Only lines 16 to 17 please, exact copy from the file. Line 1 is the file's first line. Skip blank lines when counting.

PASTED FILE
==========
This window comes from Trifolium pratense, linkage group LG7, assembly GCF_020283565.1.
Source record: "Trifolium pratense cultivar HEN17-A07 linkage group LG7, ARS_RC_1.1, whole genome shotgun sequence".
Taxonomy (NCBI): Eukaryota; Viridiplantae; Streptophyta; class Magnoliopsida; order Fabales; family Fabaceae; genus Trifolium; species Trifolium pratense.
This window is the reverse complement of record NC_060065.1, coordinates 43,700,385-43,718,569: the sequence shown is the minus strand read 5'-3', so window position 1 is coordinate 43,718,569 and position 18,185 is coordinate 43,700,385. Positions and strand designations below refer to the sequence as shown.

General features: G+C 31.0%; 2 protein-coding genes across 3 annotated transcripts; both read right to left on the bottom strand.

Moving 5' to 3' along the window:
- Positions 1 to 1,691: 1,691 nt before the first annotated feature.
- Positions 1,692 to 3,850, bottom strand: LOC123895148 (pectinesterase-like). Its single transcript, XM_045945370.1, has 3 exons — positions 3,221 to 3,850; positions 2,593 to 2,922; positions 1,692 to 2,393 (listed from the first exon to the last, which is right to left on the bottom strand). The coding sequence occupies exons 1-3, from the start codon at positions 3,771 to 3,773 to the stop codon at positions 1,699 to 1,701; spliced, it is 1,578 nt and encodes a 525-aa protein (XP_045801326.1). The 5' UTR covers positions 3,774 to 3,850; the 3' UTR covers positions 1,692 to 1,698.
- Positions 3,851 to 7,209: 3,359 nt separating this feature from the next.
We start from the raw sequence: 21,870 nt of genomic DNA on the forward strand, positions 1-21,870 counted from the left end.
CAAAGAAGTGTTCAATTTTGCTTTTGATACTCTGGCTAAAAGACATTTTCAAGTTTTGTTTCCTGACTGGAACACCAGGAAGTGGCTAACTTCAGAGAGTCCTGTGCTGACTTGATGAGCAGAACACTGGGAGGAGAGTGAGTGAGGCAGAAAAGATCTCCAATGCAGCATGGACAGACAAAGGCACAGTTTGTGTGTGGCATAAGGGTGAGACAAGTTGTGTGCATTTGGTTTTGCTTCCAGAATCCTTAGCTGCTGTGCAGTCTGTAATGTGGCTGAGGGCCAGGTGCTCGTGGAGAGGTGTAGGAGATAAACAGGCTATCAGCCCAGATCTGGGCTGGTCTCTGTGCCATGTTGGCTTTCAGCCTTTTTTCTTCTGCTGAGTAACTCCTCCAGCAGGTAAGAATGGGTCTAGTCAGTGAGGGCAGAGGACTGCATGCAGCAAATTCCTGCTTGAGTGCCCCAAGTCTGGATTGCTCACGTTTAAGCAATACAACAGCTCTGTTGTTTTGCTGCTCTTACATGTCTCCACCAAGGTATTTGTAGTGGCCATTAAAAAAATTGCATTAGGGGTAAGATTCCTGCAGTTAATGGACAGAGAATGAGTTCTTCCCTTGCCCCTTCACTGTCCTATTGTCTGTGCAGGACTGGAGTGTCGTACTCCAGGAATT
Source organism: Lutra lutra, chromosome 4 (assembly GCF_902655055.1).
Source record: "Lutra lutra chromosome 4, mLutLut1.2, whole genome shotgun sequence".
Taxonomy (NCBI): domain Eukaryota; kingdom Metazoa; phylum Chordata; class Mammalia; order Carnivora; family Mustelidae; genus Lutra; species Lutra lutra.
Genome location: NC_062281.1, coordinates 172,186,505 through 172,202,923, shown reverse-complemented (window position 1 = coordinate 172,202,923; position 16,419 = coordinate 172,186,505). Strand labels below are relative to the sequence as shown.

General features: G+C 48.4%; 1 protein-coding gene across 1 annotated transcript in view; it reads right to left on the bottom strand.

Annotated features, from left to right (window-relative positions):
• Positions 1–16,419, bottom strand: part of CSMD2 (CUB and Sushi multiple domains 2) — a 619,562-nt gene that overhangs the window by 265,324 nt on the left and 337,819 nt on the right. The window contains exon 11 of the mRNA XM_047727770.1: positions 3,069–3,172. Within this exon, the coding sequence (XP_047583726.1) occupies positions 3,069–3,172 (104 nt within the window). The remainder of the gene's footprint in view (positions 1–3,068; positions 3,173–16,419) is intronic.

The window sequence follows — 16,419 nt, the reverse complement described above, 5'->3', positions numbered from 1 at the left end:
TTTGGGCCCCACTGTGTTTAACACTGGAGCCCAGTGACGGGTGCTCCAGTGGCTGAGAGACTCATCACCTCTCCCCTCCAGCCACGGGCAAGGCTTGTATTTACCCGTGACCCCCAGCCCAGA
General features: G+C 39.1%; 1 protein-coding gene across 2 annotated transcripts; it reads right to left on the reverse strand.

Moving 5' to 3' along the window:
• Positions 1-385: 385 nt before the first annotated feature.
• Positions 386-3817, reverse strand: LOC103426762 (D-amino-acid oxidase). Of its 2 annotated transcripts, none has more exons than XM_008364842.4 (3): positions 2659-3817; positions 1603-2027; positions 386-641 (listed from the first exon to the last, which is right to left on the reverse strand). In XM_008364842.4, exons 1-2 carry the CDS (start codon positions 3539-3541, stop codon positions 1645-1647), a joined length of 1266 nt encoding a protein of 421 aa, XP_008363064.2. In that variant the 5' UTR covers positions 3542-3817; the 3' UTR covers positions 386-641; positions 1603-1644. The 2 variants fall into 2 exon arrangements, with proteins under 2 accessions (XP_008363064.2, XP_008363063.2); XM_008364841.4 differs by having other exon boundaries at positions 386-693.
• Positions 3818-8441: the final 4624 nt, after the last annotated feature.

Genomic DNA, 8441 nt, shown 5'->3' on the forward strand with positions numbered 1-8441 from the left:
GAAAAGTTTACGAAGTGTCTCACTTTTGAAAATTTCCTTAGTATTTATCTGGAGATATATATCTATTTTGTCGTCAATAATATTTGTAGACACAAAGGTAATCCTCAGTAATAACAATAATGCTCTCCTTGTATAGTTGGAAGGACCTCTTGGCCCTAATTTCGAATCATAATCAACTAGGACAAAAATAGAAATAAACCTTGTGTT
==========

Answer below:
General features: G+C 48.4%; 1 protein-coding gene across 1 annotated transcript in view; it reads right to left on the bottom strand.

Annotated features, from left to right (window-relative positions):